as for diagonal paddles, I think research of this type has confirmed its effectiveness (see the excerpt of articles). As for my model - I would say it is more adroit than if it had direct paddles.It is also partially visible by the shape of the keel wave. As I wrote, the model is powered by two independent motors with a gearbox and is controlled by changing the speed of the left or right engine. Using diagonal paddles, it rotates practically in place.
https://www.youtube.com/watch?v=79HU1iBjRd4&list=PL7LWozsdJ62yxvE8-CjQWKRz5dFNAvgsR&index=2
But I didn't try the model with straight paddles..
Plus, I quite like the diagonal paddles...
Greetings

Tom
Steam....GO!

Offline Tomas Krejci

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Re: Ideas for future builds
« Reply #52 on: September 03, 2020, 10:56:42 PM »
Maybe new russian paddleboat with diagonal paddles from Moscow

  https://www.youtube.com/watch?v=mQS_0BMU_F0

Tom




« Last Edit: September 03, 2020, 11:12:43 PM by Tomas Krejci »
Steam....GO!

Offline Hankwilliams

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Re: Ideas for future builds
« Reply #53 on: September 04, 2020, 03:06:27 AM »
Interesting construction.
Of course, the paddles must be anti - streamlined as far as possible and these diagonal paddles are the closest possibility. But it seems strange, that this construction was only realised very rarely.

Greetings Thomas

Offline Steven S

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Re: Ideas for future builds
« Reply #54 on: September 06, 2020, 08:16:42 AM »
Hi Tomas - I am designing my own version of an Australian Drogher in 1:24 scale as I can't seem to find much information anywhere.  I'm wondering if anyone thinks that diagonal paddles would be too out of place on it.  I am starting out with the standard paddle configuration, but I think that I will make a set of these type of wheels to test on it.


« Last Edit: September 07, 2020, 11:21:13 PM by Steven S »

Offline Tomas Krejci

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Re: Ideas for future builds
« Reply #55 on: September 07, 2020, 02:11:07 AM »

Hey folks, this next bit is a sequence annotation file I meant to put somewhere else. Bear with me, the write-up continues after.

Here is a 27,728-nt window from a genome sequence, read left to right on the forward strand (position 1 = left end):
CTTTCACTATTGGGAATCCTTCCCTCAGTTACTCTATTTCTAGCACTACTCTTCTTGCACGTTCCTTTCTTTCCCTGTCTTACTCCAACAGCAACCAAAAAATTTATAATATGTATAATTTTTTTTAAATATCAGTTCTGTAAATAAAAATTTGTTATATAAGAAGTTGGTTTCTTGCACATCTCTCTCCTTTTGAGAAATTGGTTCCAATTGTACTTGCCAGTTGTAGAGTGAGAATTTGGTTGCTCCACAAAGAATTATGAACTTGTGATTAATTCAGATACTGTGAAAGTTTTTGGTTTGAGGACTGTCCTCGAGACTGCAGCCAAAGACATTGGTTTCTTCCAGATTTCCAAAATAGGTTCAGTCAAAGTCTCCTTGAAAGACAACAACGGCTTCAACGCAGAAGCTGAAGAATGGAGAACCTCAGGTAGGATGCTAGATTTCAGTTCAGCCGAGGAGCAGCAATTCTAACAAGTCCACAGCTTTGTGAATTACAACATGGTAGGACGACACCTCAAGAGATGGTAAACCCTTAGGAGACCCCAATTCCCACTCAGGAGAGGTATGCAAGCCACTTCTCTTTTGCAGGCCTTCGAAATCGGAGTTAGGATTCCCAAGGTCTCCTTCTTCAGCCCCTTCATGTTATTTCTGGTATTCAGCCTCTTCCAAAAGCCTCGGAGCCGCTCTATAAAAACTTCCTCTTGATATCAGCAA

Hi Steve,
             If you try both types of paddles, I will be curious about the result of their comparison.
I have two engines in my model, each with ESC, I control all with one stick. I have motor control on channel 3 (throttle) and channel 1 (ailerons) mixed using a V-tail mixer. It seemed easier to me, I couldn't set the mix directly on the transmitter, the transmitter mix didn't work properly. I normally have rudder on channel 4.With such a mix it is very simple to operate.
But I must say that I really do not know a similar steamer in Australia (on the Murray River) with a similar configuration.
In the French magazine Modele Reduit de bateau there is a plan of a steamer with a similar configuration (quarterwheeler).
Somewhere I still have a plan for a similar German steamer, also designed for Africa.
Tom
Steam....GO!

Offline Steven S

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Re: Ideas for future builds
« Reply #56 on: September 07, 2020, 11:19:05 PM »
Our summer is coming to an end here in Canada, it was 5° when I got up today and will get to a high of 11° so building season is just about here.  I will build the boat over the winter and will do some comparison runs with both types of paddlwheels next spring Tom.


Offline Hankwilliams

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Re: Ideas for future builds
« Reply #57 on: September 08, 2020, 07:28:02 PM »
Interesting boat, Steven. Can yo post a plan or any drawings?

Thomas

Offline Tomas Krejci

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Re: Ideas for future builds
« Reply #58 on: September 08, 2020, 10:49:55 PM »
Hi,
     I enclose here a circuit diagram of my Lulonga model. I control the model with the right stick on the transmitter,Channel 3 _throttle - engines forward and backward and Channel 1 Ailerons -for right and left steering.
Tom
« Last Edit: September 08, 2020, 10:53:36 PM by Tomas Krejci »
Steam....GO!

Offline Steven S

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Re: Ideas for future builds
« Reply #59 on: September 09, 2020, 02:46:21 AM »
Tomas – I use a Spectrum DX6 G2 transmitter to control my airplanes and my first boat.  It is programmable so I hope use the V-tail programming in it for this boat.  I am a few months away from that part of the project and will consult your wiring diagrams before starting, thanks for posting them.  I plan on using two of the same motor that I used on my first boat, built during the Covid shutdown as it sails very nicely with that setup.
  Thomas - I couldn't find any drawings so I am designing my very "non" scale version based on several pictures I've found and stories I've read.  It will be from 900 mm to 1 metre long and 280 mm wide.